Small Mistake, Huge Consequences

This problem was not really a bug; it was just bad programming. The correct technique would be to set two fixed values to indicate status: 1, if the devices need checking, and 0, if the machine is in the right mode. This bad programming most definitely stemmed from irresponsibility on behalf of the programmers. Such programming was definitely inferior even at its time; the Motorola 68k and was an excellent microprocessor, and this was partly due to its excellent use of assembly language. Although there is a possibility that the programmers were low-skilled, this is highly unlikely. Confirmed by researchers, it was found that the AECL did not have their source code reviewed independently, that the software did not provide any meaningful error codes (which resulted in operators ignoring them), and also that the Therac-25 was only tested fully (both software and hardware) on the day it was assembled in the hospital. Clearly, a proper software development methodology was barely followed, if not ignored.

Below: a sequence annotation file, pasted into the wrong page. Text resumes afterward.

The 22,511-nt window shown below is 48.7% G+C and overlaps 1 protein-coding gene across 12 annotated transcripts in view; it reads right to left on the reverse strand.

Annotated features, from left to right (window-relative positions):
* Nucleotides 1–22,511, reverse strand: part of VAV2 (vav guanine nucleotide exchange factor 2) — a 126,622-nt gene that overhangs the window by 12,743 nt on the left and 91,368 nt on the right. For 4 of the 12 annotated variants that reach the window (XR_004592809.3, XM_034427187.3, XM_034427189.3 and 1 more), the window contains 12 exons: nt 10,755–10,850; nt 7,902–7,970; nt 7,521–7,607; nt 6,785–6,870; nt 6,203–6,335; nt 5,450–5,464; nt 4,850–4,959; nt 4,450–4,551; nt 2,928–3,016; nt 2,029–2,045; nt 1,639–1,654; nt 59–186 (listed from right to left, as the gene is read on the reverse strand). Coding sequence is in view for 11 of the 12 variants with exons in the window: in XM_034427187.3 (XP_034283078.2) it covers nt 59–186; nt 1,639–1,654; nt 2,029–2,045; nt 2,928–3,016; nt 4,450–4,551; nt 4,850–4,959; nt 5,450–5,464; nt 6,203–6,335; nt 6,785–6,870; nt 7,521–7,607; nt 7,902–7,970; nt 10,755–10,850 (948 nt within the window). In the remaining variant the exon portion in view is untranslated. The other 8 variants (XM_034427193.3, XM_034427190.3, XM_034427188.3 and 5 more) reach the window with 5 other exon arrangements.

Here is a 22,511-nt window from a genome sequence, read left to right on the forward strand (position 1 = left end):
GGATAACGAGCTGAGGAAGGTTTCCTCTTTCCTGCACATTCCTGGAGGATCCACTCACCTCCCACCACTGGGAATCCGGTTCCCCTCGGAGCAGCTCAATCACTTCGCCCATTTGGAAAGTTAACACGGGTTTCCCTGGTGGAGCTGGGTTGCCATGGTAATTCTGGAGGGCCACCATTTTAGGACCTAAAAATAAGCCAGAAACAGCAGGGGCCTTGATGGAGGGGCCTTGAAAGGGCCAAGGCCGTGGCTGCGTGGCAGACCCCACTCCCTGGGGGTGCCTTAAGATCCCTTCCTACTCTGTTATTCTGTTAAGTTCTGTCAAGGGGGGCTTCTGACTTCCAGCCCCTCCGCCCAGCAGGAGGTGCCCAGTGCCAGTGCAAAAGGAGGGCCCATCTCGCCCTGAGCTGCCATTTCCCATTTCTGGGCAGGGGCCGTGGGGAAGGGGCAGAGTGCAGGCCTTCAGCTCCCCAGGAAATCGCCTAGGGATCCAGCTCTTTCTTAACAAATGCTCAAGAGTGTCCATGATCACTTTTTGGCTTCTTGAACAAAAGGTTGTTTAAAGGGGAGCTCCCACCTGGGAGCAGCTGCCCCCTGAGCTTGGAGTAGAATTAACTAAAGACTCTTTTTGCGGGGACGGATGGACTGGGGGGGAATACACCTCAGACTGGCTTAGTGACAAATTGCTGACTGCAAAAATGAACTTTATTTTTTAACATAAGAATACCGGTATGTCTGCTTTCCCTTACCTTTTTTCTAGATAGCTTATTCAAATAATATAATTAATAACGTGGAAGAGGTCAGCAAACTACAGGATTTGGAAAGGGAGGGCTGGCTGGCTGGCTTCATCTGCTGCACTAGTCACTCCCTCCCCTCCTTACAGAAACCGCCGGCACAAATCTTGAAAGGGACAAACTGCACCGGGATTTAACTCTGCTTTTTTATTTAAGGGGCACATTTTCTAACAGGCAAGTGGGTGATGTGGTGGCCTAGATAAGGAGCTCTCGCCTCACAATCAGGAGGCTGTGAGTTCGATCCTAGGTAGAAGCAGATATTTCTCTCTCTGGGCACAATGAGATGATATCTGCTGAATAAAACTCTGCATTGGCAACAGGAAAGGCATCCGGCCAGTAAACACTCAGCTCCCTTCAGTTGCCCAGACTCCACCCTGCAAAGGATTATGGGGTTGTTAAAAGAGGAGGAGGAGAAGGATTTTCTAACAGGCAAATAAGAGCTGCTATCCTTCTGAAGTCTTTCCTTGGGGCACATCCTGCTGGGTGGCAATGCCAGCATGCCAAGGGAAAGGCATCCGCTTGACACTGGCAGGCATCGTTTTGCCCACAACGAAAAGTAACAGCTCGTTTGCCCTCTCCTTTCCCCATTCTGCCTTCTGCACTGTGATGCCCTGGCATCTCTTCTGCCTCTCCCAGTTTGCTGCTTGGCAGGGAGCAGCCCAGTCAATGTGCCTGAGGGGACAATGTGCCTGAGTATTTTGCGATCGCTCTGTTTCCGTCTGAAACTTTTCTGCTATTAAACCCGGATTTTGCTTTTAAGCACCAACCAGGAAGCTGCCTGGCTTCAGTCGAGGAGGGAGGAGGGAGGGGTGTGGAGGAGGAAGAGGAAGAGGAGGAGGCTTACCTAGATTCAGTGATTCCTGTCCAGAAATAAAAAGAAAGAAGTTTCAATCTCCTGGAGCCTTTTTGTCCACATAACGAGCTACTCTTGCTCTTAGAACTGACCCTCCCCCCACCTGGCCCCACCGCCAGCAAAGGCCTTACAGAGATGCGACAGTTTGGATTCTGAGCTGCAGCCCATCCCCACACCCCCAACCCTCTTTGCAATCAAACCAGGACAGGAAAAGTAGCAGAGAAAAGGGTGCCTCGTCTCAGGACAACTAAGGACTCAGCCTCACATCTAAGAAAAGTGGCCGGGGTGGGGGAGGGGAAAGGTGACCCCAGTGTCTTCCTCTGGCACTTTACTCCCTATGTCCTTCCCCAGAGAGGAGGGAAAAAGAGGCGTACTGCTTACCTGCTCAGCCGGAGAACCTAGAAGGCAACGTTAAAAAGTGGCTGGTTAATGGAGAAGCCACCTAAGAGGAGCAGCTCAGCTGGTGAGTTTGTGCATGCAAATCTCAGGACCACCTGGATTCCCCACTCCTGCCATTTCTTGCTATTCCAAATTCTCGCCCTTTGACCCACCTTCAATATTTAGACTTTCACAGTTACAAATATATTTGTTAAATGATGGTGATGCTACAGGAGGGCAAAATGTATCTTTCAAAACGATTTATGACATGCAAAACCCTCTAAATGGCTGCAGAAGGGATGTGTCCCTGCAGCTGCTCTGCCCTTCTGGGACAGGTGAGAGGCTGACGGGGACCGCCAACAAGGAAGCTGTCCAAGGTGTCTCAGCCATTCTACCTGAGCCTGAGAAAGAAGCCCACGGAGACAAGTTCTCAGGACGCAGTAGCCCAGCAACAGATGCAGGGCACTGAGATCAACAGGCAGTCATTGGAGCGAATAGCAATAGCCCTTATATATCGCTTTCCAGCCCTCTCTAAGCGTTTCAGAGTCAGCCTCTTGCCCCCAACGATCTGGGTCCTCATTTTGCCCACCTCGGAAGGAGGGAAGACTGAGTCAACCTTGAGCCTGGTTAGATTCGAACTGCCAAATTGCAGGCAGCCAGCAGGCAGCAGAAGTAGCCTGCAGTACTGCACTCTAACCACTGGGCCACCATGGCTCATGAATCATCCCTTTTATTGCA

Analysis: Need For Accountability (Not Always Speed)